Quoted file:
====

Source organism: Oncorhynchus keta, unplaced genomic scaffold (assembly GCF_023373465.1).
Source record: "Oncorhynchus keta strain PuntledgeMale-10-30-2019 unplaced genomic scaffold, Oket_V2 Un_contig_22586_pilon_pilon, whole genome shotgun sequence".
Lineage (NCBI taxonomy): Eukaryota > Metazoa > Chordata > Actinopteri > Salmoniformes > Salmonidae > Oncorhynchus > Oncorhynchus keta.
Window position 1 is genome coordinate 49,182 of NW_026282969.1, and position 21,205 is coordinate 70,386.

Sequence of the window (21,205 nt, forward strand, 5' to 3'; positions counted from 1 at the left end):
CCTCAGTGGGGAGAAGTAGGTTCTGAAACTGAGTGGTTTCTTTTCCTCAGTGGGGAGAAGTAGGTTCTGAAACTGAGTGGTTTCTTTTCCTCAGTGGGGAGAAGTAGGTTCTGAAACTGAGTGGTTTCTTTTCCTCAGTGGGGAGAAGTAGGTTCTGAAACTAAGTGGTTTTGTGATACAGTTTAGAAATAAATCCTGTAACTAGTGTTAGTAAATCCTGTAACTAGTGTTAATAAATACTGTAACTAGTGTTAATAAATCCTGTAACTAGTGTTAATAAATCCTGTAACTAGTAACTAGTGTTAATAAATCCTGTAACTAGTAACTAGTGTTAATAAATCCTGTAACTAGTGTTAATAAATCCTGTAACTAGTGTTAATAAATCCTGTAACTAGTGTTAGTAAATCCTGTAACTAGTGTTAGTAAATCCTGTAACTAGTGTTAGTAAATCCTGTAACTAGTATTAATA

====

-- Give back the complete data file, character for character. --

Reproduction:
Source organism: Oncorhynchus keta, unplaced genomic scaffold (assembly GCF_023373465.1).
Source record: "Oncorhynchus keta strain PuntledgeMale-10-30-2019 unplaced genomic scaffold, Oket_V2 Un_contig_22586_pilon_pilon, whole genome shotgun sequence".
Lineage (NCBI taxonomy): Eukaryota > Metazoa > Chordata > Actinopteri > Salmoniformes > Salmonidae > Oncorhynchus > Oncorhynchus keta.
Window position 1 is genome coordinate 49,182 of NW_026282969.1, and position 21,205 is coordinate 70,386.

Sequence of the window (21,205 nt, forward strand, 5' to 3'; positions counted from 1 at the left end):
CCTCAGTGGGGAGAAGTAGGTTCTGAAACTGAGTGGTTTCTTTTCCTCAGTGGGGAGAAGTAGGTTCTGAAACTGAGTGGTTTCTTTTCCTCAGTGGGGAGAAGTAGGTTCTGAAACTGAGTGGTTTCTTTTCCTCAGTGGGGAGAAGTAGGTTCTGAAACTAAGTGGTTTTGTGATACAGTTTAGAAATAAATCCTGTAACTAGTGTTAGTAAATCCTGTAACTAGTGTTAATAAATACTGTAACTAGTGTTAATAAATCCTGTAACTAGTGTTAATAAATCCTGTAACTAGTAACTAGTGTTAATAAATCCTGTAACTAGTAACTAGTGTTAATAAATCCTGTAACTAGTGTTAATAAATCCTGTAACTAGTGTTAATAAATCCTGTAACTAGTGTTAGTAAATCCTGTAACTAGTGTTAGTAAATCCTGTAACTAGTGTTAGTAAATCCTGTAACTAGTATTAATA